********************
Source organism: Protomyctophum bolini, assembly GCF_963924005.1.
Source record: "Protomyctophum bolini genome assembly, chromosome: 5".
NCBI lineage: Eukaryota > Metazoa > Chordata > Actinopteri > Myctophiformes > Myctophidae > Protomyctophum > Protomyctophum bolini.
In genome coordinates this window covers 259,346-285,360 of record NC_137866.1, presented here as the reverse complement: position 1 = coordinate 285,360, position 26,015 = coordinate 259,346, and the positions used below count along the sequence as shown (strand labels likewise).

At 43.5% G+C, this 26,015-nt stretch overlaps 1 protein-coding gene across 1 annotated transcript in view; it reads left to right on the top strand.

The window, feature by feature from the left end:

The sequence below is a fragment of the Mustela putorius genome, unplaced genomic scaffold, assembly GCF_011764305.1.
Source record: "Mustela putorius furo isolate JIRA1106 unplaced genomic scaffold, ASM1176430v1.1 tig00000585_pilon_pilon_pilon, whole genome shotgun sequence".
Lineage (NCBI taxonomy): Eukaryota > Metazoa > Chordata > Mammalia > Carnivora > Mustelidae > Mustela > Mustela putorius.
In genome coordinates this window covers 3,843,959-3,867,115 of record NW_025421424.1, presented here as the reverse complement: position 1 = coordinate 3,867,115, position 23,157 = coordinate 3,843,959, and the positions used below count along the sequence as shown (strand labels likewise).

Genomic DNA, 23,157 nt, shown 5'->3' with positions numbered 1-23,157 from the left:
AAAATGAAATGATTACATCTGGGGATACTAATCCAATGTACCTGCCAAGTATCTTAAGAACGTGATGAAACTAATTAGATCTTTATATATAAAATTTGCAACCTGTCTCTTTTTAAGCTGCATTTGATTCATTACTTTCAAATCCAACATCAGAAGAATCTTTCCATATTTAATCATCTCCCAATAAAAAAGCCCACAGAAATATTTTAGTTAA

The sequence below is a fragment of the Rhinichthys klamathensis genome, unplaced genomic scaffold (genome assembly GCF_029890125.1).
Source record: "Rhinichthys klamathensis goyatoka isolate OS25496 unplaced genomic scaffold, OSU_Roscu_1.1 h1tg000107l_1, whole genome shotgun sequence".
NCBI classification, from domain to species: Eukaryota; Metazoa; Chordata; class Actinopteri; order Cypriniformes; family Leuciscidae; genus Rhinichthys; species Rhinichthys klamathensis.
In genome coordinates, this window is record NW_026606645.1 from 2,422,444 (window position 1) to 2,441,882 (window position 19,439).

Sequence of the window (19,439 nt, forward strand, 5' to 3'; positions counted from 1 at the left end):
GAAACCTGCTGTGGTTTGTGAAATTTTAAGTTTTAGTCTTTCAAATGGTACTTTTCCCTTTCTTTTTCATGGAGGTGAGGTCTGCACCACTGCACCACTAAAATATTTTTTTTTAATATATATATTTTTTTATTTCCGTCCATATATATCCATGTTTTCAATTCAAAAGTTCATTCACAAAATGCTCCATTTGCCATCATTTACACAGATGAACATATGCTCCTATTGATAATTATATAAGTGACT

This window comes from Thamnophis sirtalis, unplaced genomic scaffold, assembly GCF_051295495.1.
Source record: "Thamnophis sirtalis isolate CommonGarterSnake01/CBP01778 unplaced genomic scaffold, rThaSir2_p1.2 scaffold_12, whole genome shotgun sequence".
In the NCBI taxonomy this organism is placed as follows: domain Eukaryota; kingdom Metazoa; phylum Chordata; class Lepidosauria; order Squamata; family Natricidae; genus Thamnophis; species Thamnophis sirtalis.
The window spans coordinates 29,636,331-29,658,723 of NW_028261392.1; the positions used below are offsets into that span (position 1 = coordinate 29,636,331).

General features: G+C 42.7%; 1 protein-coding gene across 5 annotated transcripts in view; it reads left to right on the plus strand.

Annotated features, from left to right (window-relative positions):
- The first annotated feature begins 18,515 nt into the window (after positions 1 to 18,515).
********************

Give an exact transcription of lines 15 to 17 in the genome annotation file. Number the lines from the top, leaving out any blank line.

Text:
NCBI classification, from domain to species: Eukaryota; Metazoa; Chordata; class Actinopteri; order Cypriniformes; family Leuciscidae; genus Rhinichthys; species Rhinichthys klamathensis.
In genome coordinates, this window is record NW_026606645.1 from 2,422,444 (window position 1) to 2,441,882 (window position 19,439).

Sequence of the window (19,439 nt, forward strand, 5' to 3'; positions counted from 1 at the left end):